The spectral type classification scheme for stars is, among other things, a temperature sequence. A helpful mnemonic for remembering the sequence is Oh, Be A Fine Girl (Guy) Kiss Me Like This, Yes! The O stars have the highest surface temperatures, up to 56,000 K (100,000° F), while the Y infrared dwarfs (brown dwarfs) have surface temperatures as cool as 250 K (-10° F).
Here are the brightest representatives of each of these spectra classes readily visible from the northern hemisphere. Apparent visual magnitude (V-band) is given unless otherwise noted.
On the evening of March 4, 2017 (5 Mar 2017 UT), the Moon passed in front of the 0.9-magnitude star Aldebaran (α Tau). Currently, this is the brightest star the Moon ever crosses (excepting the Sun, of course). The favorable first quarter moon (with the nearside 45.9% illuminated) was at a respectable altitude of 31° in the western sky at the time of the dark-limb disappearance. It is not an instantaneous event. The effects of diffraction plus the non-zero angular size of the star ensure that the star disappears over several frames of a high-speed camera, as shown in my video recording of the event below.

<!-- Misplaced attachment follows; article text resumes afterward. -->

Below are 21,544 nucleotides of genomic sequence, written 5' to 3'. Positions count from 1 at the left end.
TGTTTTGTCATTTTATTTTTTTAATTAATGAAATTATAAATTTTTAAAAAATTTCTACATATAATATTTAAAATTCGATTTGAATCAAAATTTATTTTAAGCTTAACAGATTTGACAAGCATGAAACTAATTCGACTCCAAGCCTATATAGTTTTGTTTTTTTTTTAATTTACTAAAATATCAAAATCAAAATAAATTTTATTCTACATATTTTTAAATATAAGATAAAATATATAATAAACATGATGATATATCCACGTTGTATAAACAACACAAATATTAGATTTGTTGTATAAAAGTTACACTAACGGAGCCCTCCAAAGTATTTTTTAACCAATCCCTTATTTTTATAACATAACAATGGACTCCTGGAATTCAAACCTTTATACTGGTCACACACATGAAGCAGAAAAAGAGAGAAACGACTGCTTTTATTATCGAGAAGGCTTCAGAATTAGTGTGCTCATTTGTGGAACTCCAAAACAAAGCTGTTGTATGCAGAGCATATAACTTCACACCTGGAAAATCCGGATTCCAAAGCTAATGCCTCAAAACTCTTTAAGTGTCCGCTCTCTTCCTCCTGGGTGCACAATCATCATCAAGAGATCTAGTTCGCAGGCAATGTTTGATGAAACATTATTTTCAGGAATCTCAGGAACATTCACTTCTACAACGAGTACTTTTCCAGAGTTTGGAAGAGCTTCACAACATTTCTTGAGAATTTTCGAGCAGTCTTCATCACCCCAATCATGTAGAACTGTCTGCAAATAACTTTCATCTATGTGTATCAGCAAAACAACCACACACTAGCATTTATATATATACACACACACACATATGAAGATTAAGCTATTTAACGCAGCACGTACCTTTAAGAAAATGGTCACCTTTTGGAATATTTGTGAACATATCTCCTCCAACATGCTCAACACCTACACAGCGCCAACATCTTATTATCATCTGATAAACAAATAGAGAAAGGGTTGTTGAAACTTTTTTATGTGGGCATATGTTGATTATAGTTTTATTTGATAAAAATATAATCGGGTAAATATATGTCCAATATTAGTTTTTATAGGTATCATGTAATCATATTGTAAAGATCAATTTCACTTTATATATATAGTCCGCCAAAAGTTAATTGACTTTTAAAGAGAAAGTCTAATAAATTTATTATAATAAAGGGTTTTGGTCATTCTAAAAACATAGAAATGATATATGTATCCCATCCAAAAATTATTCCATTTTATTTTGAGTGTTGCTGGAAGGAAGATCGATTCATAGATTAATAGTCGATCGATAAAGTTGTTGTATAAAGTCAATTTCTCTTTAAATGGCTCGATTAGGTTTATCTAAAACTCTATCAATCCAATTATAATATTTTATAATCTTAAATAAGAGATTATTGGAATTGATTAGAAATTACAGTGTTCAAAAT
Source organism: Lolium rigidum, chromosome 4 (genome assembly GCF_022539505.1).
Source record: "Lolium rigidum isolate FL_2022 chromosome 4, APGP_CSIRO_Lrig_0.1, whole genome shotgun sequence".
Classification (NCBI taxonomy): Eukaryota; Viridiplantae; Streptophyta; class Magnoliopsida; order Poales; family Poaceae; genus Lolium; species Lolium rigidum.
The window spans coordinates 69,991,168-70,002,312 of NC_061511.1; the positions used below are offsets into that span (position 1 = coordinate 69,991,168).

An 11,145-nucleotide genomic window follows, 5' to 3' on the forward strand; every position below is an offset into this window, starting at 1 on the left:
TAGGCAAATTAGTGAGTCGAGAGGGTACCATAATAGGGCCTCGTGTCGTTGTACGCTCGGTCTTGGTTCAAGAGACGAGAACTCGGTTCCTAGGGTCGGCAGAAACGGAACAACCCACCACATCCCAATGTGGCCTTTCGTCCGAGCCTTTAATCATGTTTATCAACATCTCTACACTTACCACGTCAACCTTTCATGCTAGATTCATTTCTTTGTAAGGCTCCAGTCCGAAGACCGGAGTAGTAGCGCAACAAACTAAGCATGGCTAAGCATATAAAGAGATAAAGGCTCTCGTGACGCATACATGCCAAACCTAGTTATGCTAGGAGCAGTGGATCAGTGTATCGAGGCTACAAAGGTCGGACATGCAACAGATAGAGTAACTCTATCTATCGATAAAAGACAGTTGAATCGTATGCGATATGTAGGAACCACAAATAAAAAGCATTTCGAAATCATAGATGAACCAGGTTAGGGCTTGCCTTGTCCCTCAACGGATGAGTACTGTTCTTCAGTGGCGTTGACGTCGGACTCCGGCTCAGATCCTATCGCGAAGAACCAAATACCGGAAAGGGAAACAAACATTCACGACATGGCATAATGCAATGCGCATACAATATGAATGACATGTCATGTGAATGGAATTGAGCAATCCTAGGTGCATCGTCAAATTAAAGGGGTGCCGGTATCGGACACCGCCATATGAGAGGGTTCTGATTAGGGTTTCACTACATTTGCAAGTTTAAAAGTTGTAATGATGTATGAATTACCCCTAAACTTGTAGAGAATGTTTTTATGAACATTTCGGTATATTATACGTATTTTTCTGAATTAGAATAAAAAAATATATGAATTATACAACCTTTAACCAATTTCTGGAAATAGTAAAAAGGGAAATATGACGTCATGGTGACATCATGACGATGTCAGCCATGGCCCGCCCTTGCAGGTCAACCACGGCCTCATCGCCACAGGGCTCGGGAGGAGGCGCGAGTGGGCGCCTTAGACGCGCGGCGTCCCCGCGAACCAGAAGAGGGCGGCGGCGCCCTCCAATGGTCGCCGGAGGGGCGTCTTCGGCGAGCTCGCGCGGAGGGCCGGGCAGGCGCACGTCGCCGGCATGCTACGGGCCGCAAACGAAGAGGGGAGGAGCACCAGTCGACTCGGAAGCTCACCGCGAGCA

At my location, the middle of Aldebaran’s disappearance occurred at 3:56:00.570 ± 0.001s UT. Thin clouds and wind interfered with a pristine recording of the event, but even so you can see in the trace below that the star took about nine frames (~0.017s each) to completely disappear.
The bright limb reappearance was more difficult to time. In my video recording below, you can see that Aldebaran first reappears at about 4:29:39.828 UT. By that time, the Moon had descended to an altitude of 25° and was accompanied by a fair amount of atmospheric turbulence.
All in all, I felt very lucky to have observed both of these events. Soon afterwards, it completely clouded up!